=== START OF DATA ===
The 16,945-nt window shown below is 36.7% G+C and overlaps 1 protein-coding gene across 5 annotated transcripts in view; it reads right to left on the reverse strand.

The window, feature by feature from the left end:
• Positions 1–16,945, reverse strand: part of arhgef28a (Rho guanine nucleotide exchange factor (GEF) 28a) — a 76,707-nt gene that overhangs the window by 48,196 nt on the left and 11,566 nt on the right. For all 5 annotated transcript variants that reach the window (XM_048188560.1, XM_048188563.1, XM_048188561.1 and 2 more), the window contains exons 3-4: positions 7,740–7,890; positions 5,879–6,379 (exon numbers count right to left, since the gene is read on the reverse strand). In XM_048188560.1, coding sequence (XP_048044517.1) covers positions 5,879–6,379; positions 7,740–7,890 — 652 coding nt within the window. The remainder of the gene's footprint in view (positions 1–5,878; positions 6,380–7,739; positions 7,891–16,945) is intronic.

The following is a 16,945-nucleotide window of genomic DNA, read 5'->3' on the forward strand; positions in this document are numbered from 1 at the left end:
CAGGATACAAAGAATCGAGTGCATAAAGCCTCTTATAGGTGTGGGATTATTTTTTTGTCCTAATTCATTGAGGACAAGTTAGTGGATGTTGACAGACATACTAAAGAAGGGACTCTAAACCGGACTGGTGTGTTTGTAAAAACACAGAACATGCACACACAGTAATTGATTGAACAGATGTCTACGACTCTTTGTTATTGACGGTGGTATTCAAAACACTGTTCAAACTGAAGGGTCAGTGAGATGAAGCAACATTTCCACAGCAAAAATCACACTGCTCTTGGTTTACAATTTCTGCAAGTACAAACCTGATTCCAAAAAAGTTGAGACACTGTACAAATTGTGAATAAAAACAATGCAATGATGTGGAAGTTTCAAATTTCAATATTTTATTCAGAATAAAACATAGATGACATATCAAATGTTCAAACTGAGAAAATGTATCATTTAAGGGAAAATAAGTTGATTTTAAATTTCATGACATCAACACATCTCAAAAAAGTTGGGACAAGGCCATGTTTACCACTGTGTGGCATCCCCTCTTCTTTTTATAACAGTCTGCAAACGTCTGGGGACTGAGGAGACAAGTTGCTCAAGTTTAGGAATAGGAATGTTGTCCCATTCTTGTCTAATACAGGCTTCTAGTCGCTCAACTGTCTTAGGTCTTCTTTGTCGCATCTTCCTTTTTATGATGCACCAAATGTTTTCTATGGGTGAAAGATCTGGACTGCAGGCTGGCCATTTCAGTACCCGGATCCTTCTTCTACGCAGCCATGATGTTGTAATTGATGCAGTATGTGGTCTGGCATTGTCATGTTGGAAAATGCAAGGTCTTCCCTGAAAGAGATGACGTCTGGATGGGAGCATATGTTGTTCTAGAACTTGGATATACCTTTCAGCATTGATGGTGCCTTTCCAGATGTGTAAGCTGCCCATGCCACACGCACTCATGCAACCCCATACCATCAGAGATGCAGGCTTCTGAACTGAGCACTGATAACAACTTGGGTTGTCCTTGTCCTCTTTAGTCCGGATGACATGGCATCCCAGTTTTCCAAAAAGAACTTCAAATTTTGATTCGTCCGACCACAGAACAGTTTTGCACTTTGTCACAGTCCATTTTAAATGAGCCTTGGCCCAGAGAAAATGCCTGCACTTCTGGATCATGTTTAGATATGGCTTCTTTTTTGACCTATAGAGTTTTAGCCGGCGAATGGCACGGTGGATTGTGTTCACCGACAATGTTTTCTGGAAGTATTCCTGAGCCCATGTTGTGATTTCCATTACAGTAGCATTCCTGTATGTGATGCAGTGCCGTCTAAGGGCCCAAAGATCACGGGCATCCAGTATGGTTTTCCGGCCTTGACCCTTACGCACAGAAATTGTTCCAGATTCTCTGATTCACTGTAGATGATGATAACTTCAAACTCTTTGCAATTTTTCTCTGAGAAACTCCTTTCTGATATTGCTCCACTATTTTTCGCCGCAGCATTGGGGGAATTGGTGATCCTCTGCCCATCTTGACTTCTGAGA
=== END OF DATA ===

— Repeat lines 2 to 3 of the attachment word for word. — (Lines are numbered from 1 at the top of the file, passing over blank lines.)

The window, feature by feature from the left end:
• Positions 1–16,945, reverse strand: part of arhgef28a (Rho guanine nucleotide exchange factor (GEF) 28a) — a 76,707-nt gene that overhangs the window by 48,196 nt on the left and 11,566 nt on the right. For all 5 annotated transcript variants that reach the window (XM_048188560.1, XM_048188563.1, XM_048188561.1 and 2 more), the window contains exons 3-4: positions 7,740–7,890; positions 5,879–6,379 (exon numbers count right to left, since the gene is read on the reverse strand). In XM_048188560.1, coding sequence (XP_048044517.1) covers positions 5,879–6,379; positions 7,740–7,890 — 652 coding nt within the window. The remainder of the gene's footprint in view (positions 1–5,878; positions 6,380–7,739; positions 7,891–16,945) is intronic.